The largest contributor is the United States with 2495 nodes, making up 24.5% of all nodes. California, in particular, has a lot of Bitcoin nodes. It should not come as a surprise. After all, California is America’s geekiest state – home to the tech hub Silicon Valley.
And the third contributor is France with 677 nodes, contributing 6.68% of all nodes. The Netherlands came fourth with only 485 nodes (4.78%).
So what about Asia?
While China is home to some of the world’s biggest mining pools, she accounts for just 4% of all nodes – giving her 5th place in the ranking. The number of Bitcoin nodes in China has been on the decline ever since the Chinese government started clamping down on domestic Bitcoin mining farms and exchanges. This led to an increasing number of big Chinese Bitcoin miners relocating overseas. So it makes sense that they would have the least amount of Bitcoin nodes.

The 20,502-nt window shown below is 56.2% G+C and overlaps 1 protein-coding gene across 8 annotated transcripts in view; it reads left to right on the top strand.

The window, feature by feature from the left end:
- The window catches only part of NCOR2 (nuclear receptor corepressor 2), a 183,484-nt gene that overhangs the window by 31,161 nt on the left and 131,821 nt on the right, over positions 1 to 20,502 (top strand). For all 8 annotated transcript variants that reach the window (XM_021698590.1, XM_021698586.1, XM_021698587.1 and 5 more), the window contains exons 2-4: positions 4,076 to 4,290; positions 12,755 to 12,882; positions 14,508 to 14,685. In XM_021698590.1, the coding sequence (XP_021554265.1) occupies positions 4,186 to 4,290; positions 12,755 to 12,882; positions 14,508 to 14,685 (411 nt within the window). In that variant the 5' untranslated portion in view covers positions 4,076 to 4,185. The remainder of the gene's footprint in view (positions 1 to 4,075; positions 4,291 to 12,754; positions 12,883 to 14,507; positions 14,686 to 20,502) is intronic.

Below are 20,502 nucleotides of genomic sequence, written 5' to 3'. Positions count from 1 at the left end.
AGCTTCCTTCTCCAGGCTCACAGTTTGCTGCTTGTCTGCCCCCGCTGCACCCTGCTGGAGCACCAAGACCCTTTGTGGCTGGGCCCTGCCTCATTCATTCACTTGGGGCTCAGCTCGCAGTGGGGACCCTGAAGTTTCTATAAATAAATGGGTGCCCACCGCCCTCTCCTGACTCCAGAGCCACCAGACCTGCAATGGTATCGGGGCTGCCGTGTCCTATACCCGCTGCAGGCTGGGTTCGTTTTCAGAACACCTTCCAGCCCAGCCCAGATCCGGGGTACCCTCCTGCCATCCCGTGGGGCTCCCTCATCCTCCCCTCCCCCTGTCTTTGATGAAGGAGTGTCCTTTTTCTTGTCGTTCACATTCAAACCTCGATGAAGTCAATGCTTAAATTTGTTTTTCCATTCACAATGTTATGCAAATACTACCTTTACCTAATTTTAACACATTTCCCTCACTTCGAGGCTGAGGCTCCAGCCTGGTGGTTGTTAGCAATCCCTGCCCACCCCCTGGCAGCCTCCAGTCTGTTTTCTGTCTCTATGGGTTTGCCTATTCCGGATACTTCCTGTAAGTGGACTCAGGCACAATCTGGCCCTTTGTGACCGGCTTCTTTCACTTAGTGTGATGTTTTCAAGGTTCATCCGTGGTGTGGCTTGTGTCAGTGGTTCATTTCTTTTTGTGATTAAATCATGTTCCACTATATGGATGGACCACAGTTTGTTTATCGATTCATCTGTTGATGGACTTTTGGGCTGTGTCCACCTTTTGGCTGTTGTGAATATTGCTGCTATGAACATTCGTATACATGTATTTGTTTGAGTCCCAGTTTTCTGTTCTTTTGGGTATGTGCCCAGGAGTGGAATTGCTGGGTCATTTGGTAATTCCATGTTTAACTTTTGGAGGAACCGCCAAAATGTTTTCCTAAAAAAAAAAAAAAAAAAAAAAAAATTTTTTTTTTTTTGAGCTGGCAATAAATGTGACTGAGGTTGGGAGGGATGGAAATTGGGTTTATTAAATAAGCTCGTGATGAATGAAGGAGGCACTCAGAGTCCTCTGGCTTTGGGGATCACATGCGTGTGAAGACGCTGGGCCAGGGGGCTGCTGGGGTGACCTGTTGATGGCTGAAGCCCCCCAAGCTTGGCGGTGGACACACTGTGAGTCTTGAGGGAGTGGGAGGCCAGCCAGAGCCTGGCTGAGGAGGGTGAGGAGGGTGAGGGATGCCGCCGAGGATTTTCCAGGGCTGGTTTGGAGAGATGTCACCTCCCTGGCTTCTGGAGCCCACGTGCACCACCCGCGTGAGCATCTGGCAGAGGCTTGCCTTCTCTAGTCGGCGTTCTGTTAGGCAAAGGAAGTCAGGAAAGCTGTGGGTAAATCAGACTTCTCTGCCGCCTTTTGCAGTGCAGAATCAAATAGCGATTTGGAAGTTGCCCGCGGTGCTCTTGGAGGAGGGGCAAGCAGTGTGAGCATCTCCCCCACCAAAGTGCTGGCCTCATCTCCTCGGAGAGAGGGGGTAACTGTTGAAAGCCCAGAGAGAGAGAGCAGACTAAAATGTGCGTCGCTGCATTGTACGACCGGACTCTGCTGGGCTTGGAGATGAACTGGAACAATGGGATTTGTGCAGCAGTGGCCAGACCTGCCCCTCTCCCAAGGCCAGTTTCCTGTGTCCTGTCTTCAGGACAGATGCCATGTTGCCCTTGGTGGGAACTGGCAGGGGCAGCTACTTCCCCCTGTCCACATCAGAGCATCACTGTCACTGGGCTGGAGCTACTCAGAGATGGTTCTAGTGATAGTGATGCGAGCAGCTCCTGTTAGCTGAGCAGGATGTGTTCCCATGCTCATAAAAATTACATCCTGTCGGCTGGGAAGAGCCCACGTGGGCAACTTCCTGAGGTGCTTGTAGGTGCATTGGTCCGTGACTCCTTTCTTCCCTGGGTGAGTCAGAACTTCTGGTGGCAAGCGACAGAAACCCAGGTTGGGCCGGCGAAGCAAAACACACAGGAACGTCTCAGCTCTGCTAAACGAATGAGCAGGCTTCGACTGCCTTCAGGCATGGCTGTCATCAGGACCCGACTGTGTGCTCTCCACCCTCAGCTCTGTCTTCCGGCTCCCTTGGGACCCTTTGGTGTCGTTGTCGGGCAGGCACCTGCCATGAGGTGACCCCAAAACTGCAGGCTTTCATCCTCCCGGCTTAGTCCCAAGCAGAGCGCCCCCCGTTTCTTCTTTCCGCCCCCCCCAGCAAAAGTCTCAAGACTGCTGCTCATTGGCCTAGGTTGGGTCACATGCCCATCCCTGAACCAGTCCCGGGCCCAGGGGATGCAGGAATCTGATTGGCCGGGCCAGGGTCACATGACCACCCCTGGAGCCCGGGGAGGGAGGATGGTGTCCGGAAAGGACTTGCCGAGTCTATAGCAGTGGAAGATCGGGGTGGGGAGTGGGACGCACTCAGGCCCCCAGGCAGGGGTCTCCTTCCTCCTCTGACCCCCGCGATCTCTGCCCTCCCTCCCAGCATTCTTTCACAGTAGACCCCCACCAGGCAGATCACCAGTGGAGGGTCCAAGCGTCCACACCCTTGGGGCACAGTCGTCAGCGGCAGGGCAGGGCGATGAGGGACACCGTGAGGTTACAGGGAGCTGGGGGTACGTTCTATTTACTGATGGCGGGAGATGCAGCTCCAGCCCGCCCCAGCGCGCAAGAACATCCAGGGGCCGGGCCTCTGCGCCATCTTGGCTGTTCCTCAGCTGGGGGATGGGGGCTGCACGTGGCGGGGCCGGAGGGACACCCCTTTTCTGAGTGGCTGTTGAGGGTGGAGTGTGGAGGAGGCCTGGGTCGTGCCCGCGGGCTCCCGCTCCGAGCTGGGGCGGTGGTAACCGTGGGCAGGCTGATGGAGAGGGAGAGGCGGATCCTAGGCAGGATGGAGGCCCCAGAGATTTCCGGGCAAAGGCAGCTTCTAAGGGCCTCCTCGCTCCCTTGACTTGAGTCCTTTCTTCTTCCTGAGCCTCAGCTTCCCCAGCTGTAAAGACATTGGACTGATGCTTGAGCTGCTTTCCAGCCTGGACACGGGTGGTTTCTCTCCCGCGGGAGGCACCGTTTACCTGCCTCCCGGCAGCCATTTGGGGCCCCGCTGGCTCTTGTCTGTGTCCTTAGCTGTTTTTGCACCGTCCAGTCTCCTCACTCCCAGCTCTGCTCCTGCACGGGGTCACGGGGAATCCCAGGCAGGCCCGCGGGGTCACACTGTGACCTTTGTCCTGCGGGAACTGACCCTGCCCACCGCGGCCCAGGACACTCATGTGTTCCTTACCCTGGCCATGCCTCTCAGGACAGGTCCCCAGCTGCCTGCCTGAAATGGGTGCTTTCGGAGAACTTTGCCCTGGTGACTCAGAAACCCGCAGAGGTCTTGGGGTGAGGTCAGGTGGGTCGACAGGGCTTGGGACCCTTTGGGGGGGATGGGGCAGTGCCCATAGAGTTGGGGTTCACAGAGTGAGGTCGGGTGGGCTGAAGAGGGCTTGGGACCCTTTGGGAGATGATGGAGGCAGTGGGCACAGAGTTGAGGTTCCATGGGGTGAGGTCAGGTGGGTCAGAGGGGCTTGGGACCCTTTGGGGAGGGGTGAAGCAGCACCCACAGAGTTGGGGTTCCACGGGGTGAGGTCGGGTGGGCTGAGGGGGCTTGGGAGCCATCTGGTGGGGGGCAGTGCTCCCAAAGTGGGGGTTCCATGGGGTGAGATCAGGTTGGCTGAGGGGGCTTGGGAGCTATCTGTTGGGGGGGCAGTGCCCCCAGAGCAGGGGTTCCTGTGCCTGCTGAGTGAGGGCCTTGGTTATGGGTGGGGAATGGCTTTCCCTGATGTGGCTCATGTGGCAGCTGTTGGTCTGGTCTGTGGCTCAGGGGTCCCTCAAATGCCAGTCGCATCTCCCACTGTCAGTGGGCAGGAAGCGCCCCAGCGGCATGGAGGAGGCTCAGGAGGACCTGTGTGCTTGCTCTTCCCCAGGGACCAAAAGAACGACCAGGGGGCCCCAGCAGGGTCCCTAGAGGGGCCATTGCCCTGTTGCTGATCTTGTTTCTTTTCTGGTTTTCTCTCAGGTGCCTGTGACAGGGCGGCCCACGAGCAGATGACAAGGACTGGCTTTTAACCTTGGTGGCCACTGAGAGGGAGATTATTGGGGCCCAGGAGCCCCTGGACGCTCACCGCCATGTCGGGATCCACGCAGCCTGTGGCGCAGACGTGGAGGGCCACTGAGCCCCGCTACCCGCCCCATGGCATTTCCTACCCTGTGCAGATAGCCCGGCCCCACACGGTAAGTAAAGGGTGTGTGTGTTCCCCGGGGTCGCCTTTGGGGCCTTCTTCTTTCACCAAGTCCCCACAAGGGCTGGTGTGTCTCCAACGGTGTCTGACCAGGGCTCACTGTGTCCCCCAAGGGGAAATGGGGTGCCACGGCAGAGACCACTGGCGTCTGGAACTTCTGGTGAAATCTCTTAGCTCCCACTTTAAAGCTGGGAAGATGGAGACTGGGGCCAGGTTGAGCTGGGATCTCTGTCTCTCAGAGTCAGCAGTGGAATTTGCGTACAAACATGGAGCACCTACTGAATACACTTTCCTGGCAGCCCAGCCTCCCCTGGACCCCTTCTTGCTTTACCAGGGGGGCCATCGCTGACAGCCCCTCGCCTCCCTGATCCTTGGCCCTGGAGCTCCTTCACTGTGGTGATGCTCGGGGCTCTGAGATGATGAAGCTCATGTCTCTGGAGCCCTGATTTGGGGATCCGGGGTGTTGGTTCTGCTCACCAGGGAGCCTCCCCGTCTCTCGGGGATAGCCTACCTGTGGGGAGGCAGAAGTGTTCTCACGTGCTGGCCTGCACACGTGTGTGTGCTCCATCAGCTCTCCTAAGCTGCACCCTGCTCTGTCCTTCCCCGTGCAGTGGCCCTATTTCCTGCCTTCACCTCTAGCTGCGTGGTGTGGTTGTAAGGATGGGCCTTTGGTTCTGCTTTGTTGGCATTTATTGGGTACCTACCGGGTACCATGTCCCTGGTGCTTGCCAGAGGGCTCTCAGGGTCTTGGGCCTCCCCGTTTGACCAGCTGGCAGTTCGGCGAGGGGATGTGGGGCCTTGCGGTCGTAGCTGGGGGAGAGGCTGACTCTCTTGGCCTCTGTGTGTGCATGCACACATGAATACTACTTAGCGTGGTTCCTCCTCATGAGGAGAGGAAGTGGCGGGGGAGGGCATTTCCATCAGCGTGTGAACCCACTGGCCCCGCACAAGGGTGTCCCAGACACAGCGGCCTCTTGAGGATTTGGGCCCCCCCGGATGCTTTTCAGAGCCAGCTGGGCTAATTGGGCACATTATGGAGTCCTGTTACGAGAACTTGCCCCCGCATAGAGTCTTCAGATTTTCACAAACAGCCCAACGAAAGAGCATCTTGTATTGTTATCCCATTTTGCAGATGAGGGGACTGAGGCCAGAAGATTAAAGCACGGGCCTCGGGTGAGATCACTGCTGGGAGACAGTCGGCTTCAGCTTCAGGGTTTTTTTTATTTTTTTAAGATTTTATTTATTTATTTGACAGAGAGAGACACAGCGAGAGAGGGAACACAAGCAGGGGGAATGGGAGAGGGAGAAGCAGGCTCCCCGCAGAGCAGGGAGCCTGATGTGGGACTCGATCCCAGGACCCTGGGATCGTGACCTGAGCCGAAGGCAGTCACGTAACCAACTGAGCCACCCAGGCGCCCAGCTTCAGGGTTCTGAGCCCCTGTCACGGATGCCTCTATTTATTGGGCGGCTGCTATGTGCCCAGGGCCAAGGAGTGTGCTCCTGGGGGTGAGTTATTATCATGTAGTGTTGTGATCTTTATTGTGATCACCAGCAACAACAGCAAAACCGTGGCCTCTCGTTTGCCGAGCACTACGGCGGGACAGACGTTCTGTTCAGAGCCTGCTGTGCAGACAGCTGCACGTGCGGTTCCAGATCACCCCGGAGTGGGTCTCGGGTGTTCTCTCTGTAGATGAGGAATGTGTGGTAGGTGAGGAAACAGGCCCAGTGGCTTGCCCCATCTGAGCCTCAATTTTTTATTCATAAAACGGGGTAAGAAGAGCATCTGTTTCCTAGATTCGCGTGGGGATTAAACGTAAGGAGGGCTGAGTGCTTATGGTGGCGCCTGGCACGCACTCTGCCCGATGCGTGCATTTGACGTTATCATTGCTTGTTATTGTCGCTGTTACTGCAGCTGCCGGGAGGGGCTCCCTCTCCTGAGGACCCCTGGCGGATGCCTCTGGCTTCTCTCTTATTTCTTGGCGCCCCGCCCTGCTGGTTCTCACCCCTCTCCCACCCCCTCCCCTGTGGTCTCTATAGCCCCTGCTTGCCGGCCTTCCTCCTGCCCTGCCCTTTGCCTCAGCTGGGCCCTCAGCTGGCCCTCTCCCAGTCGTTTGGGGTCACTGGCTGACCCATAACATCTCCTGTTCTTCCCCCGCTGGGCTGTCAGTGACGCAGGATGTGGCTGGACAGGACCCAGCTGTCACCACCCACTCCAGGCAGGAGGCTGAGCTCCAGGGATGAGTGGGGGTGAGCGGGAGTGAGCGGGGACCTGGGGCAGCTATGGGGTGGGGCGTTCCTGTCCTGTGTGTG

Singapore and Japan took position 8 and 10 respectively, accounting for a combined 5.53% of the nodes.
Is Germany turning into a development hub for blockchain and crypto?
In an exclusive interview with CryptoBriefing, Thomas Schouten, Head of Marketing at Lisk, said that “a significant concentration of Bitcoin nodes in Germany illustrate a bigger trend within the country. From Berlin and Hamburg to Munich and Frankfurt, blockchain technology is used and developed by individuals and companies alike. The Berlin scene especially is growing incredibly fast. Bitcoin nodes are just the tip of the iceberg.”
Germany has historically been a top global innovator, and it competes against traditional start-up centers such as Silicon Valley and London. Google, Facebook, Microsoft, IOTA (MIOTA) and LISK (LSK) all have offices in the European country. Recently, the German government launched the Digital Hub Initiative to promote digital innovation.
Image from Flickr.